Wednesday, 14 November 2012

The role of Government, health and the Taoiseach.

Does working with Government hinder or help our sector deliver? The voices that loudly proclaim the dangers of taking Government money often miss the point of Government in working with the sector in delivering for beneficiaries.
I listened to a fascinating presentation yesterday from the former head of Obama's Social Innovation Fund, Paul Cartter.

He was arguing that social innovation is needed to support the non profit sector in times of financial troubles. He reminded us that whatever the financial problems let's remember we do still have huge resources. We just need to marshall them better.

We need to look more closely at what we do and how effective we are.
Innovation is not always about what is new but what is better. It is an important point. Too often we get told innovation is what is new and shiny. Nothing to do with old organisations. Or large ones.

Social Innovation processes has different stages. The early stage is the ability to find new solutions and ways of working.

But how to get to scale? We need to transition to scale which is where Government comes in because they are often the largest funder and enabler of change. Amount of resources in US that go from Government to non profits is 10 times larger than from philanthropy and foundations. So Government is the "funder in chief". Government is key to promoting innovation and we must consider Government as a key partner. But both are under performing.
He made an interesting point on scale. He said the top 10 largest non profits in the US have an average age of founding as 1903! So problem is not invention.
There are 30-50,000 new non profits a year in the States. But they don't grow to potential. Hardly anyone grows. 200,000 registered since 1970. Only 134 grew to over $50m. Hardly anyone is growing. I wonder what the stats are in the UK?

He also argues that we have inadequate interest in evidence. We can't establish that our programmes make significant difference to people. we often measure the impact of a project but do we know if what we do makes a real difference to our beneficiaries lives?

We need to find and to evaluate evidence on what interventions make for long term good. But we often don't.

So Government working with sector is important in developing positive interventions; for example the RNIB works for better lives for blind people by campaigning and providing services but it knows that only Government can develop national policies to make lives better which is why they developed the UK wide vision strategy and argues for Government ot adopt it. Which they did.

Meanwhile back in Blighty the NHS Mandate was published by Jeremy Hunt. It's good. It provides a real opportunity for the sector, whether that is in advocacy and community campaigns, or in research or in delivery of health and social care services.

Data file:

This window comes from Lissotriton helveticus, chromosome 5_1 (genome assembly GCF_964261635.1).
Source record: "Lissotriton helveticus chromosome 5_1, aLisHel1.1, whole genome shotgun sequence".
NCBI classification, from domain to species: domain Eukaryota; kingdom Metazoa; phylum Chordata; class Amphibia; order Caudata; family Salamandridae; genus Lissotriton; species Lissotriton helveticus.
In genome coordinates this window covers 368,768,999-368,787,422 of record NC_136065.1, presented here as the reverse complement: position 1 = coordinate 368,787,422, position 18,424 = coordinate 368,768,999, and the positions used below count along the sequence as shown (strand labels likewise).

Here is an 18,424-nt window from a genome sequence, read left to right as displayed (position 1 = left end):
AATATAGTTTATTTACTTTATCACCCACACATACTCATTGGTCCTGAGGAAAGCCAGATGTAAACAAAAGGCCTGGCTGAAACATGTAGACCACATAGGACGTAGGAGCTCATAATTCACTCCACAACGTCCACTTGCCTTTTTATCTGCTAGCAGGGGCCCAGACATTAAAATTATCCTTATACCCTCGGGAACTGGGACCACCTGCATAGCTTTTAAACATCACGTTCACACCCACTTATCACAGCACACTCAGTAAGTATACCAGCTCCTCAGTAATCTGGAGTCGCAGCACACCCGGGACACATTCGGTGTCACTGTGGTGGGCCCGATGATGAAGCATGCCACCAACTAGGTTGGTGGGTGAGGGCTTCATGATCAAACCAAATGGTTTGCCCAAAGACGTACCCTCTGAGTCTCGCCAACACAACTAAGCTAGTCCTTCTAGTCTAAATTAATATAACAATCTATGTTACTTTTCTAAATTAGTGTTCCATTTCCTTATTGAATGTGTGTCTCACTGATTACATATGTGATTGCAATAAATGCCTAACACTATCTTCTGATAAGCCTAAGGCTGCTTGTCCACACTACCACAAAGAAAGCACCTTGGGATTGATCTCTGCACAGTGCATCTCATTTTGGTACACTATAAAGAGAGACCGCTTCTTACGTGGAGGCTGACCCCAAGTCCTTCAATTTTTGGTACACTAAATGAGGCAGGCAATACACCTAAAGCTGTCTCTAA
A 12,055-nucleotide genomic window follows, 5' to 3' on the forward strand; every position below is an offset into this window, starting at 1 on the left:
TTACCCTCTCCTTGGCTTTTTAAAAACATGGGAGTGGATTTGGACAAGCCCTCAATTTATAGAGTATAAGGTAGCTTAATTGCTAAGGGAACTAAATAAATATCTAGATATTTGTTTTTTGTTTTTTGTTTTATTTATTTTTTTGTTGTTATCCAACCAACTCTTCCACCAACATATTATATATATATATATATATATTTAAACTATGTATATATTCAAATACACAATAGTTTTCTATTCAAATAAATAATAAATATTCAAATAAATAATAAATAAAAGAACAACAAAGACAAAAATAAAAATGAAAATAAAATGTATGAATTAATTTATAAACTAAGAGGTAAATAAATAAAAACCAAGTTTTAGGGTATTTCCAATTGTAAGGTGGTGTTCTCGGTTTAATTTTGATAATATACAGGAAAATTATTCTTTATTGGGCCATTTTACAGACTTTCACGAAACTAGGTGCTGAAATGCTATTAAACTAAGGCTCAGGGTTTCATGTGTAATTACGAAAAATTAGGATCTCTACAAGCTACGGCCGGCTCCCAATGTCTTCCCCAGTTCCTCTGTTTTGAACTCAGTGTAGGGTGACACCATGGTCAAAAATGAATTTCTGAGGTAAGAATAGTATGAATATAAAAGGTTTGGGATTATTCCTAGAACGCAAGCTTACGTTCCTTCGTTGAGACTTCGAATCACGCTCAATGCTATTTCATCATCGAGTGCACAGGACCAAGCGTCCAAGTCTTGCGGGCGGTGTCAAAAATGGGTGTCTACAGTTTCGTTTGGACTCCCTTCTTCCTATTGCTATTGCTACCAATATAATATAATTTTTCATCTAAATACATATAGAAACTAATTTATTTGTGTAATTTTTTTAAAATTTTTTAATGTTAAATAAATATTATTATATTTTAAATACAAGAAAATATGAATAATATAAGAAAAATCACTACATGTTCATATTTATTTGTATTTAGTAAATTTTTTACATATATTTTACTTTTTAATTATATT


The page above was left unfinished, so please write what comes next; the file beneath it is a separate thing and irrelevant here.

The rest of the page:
ACEVO and the Foundation Trust Network (FTN) have welcomed the new NHS Commissioning Board mandate and we announced a new work programme to assess how NHS Trusts and third sector organisations can jointly contribute to delivering the new mandate.

The work programme between our two organisations will:
  • Showcase existing best practice that has been developed by NHS trusts and voluntary organisations working together in the mandate’s priority areas;
  •  Assess how this partnership can develop further to deliver the improvements the mandate requires;
  • Identify up to 20 concrete actions that either NHS trusts or voluntary organisations, or both in partnership, can undertake to drive the required improvements;
  • Identify what is needed from the rest of the NHS to deliver these actions.
Results in a joint report to be published in spring 2013
Third sector organisations and NHS trusts already do a great deal in partnership; but there is huge untapped potential for us to achieve more. The UK has one of the most vibrant third sectors in the world, and one of the best health systems. Getting the two working better together could be key to the NHS's success in responding to the new mandate.
Chris Hopson, the new CEO of the FTN is an ACEVO member and I've been impressed with how he has grasped on this agenda as a way to develop Foundation Trust's work in better health outcomes.
And finally, a great evening at Trinity College. Had an interesting chat with the Irish Prime Minister. We got on well as you can see;
He made an interesting speech on the role and importance of Ireland's voluntary sector.
And finally, outside the birthplace of Wellington. My Great Grandfather x4, Colonel William Somerville Limrick, fought with him in India, notably at the Battle of Seringapatam. I didn't mention this to the PM!

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